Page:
|~|JOEA_m.jpg|~|“An enterprise buying new network kit from a leading vendor should expect to get about 30-40% off list price. When that product is de-installed and appears in the secondary market, the product is generally re-sold for 50-70%, and sometimes 90%, off list price.” - Joe Asady, founder and CEO of Digital Warehouse.|~|Digital Warehouse is looking to build significant business by pushing secondary equipment at the enterprise market in the Middle East. The company buys second hand network kit from downsizing firms before refurbishing and selling it on. The company is in the process of setting up an office in Dubai and plans to reveal sales staff and tie-ups with service-orientated companies later in the year, as it seeks to add support and rental services to its offering. Digital Warehouse has already seen considerable business in the region and is looking to build on this with a more direct presence. “We’ve created a lot of customers and servicing them from the US is a problem,” says Joe Asady, founder and CEO of Digital Warehouse. “We wanted to have face-to-face meetings with customers so we opened in the region at the start of 2005. We’re also serving Australia, China and India from Dubai,” he adds. With increased tightening of IT budgets, more enterprises are looking to refurbished kit to provide a cut-price but effective answer. Asady values the growing global secondary equipment market at an astonishing US$5billion, only a fraction of which has been tapped. “If you put the existing players together, and we are one of the top three, you’ve got about US$500million already serviced,” says Asady. While these global estimates are difficult to verify, there is no doubt that the market is thriving. The telecoms bust of the late 1990s, which led to struggling companies jettisoning a lot of perfectly good equipment and the widespread slashing of networking spend, was the catalyst for much of this growth. Analysts also concur that the secondary market is becoming increasingly important. “The secondary market for Cisco products [by far the vendor most affected by secondary kit] remains very robust. Recent product enhancements, combined with a large installed base, seems to assure a strong future demand,” says William Roch, research director, for IDC’s leasing evaluation service programme. The benefits of refurbished kit are clear – price, price and price. If an enterprise is daunted by the high cost of cutting edge equipment, significant reductions are available on equipment that is perhaps only six months or one year old. “An enterprise buying new network kit from a leading vendor should expect to get about 30-40% off list price. When that product is de-installed and appears in the secondary market, the product is generally re-sold for 50-70%, and sometimes 90%, off list price,” explains Asady. Despite the attraction of low cost kit, customers often view secondary equipment with suspicion, citing doubts over reliability and quality. Many enterprises simply do not want to take a chance with their networks, particularly if mission critical services rest on its reliability. “As a bank, we cannot take the risk of deploying secondary equipment, as quality of service to our customer is the number one priority,” says Adel Al Zarouni, senior vice president of Information Technology at Abu Dhabi Islamic Bank. To be fair to companies like Digital Warehouse they do not claim to be in the business of selling cutting edge networks. Rather they see secondary kit as a way of allowing businesses to cheaply expand existing installations. The availability of second hand equipment could also positively affect growth in the small to medium sized business market, as these companies can have access to products and features they otherwise could never afford. “Many companies are faced with budget constraints and when delivering non-critical services, refurbished equipment is an option,” says Rabih Itani, network and security manager at the American University of Beirut. “On the other hand, the value of new equipment in terms of reliability, support, total cost of ownership and new features cannot be underestimated. These requirements are vital, especially for infrastructure services,” he adds. Aside from doubts over quality and reliability and fear of product obsolescence, support is the key inhibitor preventing enterprises buying secondary kit. Original equipment vendors will, in many cases, not support equipment that has been sold on. Cisco is one such company — when an enterprise buys Cisco kit on the secondary market, warranty and service agreements are automatically expired. “Refurbished Cisco equipment is a fact of life and not something we police,” says Ghazi Attalah, general manager of Cisco Middle East. “All we want is to make sure that customers understand the difference between buying new and buying refurbished. When you buy refurbished, you are taking a chance with your infrastructure,” he explains. Other companies are more flexible in their attitude to secondary equipment and will go out of their way to certify and support second hand kit. Obviously vendors would prefer to sell new equipment in all cases, but vendors also see companies purchasing their second hand kit as at least preserving their brand even if they do not receive any profits. “Foundry has a used equipment support programme in place,” says Farook Majeed, regional manager of Foundry Networks, Middle East and North Africa. “Foundry equipment purchased from an uncertified or second hand vendor may be re-certified, inspected and brought under Foundry technical support,” he adds. Juniper Networks provides a similar service. It will not automatically provide support for its second-hand equipment but will, for a fee, assess the equipment first before suggesting an appropriate support package. “By doing this, Juniper maintains the brand’s reputation for quality and reliability, which also helps our partners to sustain their local business opportunities,” says Mohamad Abdul-Malak, regional manager for Juniper Networks, Middle East. Third party refurbishing companies in turn also offer certification for products, although this is not verified by the original vendors. In a further bid to reassure potential customers, Digital Warehouse offers a one year warranty for the products it sells and says that if a box fails it will replace it. As long as networking equipment prices remain high, there will be a place for secondary equipment. Clearly that place is not at the centre of a cutting edge deployment but it might be an attractive option for enterprises looking to achieve growth in less mission critical segments, without breaking the bank.||**||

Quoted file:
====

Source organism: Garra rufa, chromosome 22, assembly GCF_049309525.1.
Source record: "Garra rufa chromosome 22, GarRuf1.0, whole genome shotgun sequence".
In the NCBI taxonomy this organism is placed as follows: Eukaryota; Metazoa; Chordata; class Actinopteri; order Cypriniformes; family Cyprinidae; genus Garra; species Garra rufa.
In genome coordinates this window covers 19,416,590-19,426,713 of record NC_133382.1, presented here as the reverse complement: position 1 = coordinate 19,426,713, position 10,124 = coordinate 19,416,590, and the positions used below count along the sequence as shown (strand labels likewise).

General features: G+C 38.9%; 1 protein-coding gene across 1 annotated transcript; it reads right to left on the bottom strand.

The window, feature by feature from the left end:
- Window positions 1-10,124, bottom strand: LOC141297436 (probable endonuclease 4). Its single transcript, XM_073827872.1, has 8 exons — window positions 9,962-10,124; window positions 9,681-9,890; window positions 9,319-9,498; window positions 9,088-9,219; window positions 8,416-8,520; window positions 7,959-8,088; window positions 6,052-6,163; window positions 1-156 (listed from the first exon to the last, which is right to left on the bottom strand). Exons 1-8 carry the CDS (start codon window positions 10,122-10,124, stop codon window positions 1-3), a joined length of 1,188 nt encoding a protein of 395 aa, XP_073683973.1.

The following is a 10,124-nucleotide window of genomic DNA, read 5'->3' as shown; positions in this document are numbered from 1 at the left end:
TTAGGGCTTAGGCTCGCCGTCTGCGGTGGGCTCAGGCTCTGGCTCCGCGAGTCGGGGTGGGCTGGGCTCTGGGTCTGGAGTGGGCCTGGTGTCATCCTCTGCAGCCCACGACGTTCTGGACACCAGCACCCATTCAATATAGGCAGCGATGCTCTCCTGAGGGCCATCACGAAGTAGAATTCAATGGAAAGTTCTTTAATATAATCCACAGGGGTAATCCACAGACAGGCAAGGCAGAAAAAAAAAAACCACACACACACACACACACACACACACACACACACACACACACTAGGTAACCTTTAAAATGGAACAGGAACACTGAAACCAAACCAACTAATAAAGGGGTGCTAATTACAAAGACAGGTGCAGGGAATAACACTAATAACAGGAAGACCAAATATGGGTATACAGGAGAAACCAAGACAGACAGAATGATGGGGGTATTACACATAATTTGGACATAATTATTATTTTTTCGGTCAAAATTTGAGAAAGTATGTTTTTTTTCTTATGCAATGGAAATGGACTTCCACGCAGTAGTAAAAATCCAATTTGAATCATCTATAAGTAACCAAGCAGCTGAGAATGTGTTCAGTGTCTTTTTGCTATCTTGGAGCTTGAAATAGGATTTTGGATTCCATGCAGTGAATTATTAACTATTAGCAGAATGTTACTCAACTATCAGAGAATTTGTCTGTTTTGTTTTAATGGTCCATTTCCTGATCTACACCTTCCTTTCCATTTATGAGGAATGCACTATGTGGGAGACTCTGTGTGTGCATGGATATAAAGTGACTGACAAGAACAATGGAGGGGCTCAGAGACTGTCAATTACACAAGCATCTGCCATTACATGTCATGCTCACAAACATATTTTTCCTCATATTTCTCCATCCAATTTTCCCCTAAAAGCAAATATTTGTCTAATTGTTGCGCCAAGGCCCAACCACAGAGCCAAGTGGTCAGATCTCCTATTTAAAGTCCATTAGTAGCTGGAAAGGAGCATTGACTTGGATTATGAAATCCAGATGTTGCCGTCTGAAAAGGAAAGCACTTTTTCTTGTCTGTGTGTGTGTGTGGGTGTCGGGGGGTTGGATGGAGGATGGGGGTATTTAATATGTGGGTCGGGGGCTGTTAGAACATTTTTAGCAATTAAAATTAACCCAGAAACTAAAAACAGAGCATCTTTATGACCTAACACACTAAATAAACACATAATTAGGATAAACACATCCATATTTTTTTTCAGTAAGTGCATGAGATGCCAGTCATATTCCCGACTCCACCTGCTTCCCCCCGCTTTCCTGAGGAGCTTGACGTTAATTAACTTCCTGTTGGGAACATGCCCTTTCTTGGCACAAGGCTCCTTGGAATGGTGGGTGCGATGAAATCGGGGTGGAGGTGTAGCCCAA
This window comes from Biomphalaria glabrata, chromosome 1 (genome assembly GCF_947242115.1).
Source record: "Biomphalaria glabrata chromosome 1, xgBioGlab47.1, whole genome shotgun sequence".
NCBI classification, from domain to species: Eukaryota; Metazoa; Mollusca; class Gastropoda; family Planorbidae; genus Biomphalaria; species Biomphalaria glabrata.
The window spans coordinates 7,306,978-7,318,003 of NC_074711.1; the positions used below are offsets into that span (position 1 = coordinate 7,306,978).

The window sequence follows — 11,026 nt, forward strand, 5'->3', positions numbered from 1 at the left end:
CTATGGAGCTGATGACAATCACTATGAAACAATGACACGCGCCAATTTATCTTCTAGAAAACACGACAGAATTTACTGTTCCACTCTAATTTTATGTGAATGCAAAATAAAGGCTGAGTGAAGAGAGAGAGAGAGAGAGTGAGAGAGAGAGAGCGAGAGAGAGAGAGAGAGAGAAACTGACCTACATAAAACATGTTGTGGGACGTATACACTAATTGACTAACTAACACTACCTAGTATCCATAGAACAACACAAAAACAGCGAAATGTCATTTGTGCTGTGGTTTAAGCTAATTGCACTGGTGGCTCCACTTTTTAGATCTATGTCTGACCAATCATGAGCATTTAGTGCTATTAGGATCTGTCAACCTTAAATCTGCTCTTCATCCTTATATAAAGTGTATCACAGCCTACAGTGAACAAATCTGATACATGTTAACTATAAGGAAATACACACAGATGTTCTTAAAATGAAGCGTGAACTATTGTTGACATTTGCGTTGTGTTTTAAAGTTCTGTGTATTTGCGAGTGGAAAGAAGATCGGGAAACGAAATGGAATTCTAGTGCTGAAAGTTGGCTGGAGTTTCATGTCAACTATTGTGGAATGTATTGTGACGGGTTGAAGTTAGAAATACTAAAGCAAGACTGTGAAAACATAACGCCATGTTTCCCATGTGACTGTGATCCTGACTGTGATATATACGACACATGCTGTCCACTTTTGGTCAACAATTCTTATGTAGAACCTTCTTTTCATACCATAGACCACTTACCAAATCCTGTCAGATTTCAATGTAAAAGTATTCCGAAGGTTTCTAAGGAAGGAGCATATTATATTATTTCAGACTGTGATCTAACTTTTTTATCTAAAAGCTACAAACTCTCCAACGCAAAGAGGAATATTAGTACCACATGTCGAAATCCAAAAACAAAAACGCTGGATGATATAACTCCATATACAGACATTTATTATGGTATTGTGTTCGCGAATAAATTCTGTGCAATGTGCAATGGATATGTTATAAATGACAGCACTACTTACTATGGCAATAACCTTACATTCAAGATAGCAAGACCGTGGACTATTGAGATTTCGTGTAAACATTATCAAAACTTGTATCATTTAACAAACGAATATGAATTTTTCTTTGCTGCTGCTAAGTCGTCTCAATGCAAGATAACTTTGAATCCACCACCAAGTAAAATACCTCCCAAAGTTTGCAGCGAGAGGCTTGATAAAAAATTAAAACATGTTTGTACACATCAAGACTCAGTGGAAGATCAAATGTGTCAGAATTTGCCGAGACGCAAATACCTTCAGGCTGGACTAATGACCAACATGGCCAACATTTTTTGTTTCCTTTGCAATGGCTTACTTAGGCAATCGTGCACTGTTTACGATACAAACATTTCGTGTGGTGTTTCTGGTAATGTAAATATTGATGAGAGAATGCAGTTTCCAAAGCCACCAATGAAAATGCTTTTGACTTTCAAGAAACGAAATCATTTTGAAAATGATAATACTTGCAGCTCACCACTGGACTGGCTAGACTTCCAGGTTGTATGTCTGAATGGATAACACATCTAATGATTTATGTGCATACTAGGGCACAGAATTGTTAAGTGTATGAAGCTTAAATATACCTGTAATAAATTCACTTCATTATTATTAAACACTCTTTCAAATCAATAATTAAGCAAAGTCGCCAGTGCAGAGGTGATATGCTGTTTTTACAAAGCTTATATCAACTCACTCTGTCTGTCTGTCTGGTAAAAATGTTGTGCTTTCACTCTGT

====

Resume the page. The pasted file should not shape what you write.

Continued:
Add a Comment

Your display name This field is mandatory

Your e-mail address This field is mandatory (Your e-mail address won't be published)

Security code